(3.) Their actions were all of a piece with their thoughts and words. They were guilty of shedding innocent blood, a crime of the most heinous nature: Your hands are defiled with blood (v. 3); for blood is defiling; it leaves an indelible stain of guilt upon the conscience, which nothing but the blood of Christ can cleanse it from. Now was this a case of surprise, or one that occurred when there was something of a force put upon them; but (v. 7) their feet ran to this evil, naturally and eagerly, and, hurried on by the impetus of their malice and revenge, they made haste to shed innocent blood, as if they were afraid of losing an opportunity to do a barbarous thing, Prov. 1:16; Jer. 22:17. Wasting and destruction are in their paths. Wherever they go they carry mischief along with them, and the tendency of their way is to lay waste and destroy, nor do they care what havoc they make. Nor do they only thirst after blood, but with other iniquities are their fingers defiled (v. 3); they wrong people in their estates and make every thing their own that they can lay their hands on. They trust in vanity (v. 4); they depend upon their arts of cozenage to enrich themselves with, which will prove vanity to them, and their deceiving others will but deceive themselves. Their works, which they take so much pains about and have their hearts so much upon, are all works of iniquity; their whole business is one continued course of oppressions and vexations, and the act of violence is in their hands, according to the arts of violence that are in their heads and the thoughts of violence in their hearts.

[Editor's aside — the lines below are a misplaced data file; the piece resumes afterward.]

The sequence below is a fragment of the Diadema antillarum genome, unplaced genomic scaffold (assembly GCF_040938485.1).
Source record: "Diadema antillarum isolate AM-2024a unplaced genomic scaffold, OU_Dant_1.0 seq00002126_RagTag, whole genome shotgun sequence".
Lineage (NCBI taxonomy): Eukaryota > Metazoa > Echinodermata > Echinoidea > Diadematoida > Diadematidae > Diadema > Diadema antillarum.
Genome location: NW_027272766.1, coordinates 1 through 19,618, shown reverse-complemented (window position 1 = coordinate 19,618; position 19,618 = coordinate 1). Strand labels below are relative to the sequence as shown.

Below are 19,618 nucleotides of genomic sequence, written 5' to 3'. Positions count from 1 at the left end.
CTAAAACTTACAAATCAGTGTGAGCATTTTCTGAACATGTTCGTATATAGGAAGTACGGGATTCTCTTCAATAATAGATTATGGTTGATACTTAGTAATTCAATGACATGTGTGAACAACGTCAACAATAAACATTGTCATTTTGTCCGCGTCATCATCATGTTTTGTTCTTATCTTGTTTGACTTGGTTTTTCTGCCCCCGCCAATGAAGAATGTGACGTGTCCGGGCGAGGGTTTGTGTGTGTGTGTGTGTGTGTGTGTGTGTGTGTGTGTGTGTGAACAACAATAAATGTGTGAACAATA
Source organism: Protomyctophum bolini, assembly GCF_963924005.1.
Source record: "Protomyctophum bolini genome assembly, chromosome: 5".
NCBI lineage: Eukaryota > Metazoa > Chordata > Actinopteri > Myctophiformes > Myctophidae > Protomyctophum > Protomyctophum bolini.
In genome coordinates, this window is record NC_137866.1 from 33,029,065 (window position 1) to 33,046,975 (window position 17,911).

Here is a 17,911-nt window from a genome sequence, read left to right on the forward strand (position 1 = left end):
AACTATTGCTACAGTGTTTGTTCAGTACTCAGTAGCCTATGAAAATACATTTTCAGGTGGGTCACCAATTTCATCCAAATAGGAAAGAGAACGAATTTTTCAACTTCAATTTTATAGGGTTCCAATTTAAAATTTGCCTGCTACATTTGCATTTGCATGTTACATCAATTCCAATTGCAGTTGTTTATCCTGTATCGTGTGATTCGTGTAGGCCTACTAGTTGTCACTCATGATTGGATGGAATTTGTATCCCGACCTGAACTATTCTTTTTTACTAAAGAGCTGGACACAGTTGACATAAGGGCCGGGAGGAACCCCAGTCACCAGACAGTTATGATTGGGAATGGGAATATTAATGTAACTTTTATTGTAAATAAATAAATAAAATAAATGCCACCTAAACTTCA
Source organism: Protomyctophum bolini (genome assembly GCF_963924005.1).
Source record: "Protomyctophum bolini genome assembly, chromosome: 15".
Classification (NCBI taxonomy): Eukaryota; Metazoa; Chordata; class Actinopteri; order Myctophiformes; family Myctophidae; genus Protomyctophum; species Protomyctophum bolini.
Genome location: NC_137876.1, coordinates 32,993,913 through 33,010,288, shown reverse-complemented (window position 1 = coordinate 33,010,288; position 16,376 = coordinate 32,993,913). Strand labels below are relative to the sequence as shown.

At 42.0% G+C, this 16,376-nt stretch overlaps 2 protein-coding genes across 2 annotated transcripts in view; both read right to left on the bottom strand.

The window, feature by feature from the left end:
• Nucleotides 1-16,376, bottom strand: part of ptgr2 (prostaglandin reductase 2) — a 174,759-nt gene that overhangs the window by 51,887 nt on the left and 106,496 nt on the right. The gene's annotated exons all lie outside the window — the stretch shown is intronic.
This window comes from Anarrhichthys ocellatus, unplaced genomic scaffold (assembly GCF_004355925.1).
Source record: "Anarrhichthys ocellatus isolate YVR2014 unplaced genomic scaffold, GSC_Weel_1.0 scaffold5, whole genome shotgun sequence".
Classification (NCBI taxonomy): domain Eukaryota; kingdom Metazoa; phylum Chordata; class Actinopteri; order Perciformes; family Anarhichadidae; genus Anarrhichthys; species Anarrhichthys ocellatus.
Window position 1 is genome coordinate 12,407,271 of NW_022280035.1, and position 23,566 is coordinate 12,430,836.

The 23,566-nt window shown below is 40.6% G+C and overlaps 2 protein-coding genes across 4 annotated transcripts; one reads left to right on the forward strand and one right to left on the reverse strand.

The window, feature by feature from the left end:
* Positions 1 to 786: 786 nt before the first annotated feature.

(4.) No methods are taken to redress these grievances, and reform these abuses (v. 4): None calls for justice, none complains of the violation of the sacred laws of justice, nor seeks to right those that suffer wrong or to get the laws put in execution against vice and profaneness, and those lewd practices which are the shame, and threaten to be the bane, of the nation. Note, When justice is not done there is blame to be laid not only upon the magistrates that should administer justice, but upon the people that should call for it. Private persons ought to contribute to the public good by discovering secret wickedness, and giving those an opportunity to punish it that have the power of doing so in their hands; but it is ill with a state when princes rule ill and the people love to have it so. Truth is opposed, and there is not any that pleads for it, not any that has the conscience and courage to appear in defence of an honest cause, and confront a prosperous fraud and wrong. The way of peace is as little regarded as the way of truth; they know it not, that is, they never study the things that make for peace, no care is taken to prevent or punish the breaches of the peace and to accommodate matters in difference among neighbours; they are utter strangers to every thing that looks quiet and peaceable, and affect that which is blustering and turbulent. There is no judgment in their goings; they have not any sense of justice in their dealings; it is a thing they make no account of at all, but can easily break through all its fences if they stand in the way of their malicious covetous designs.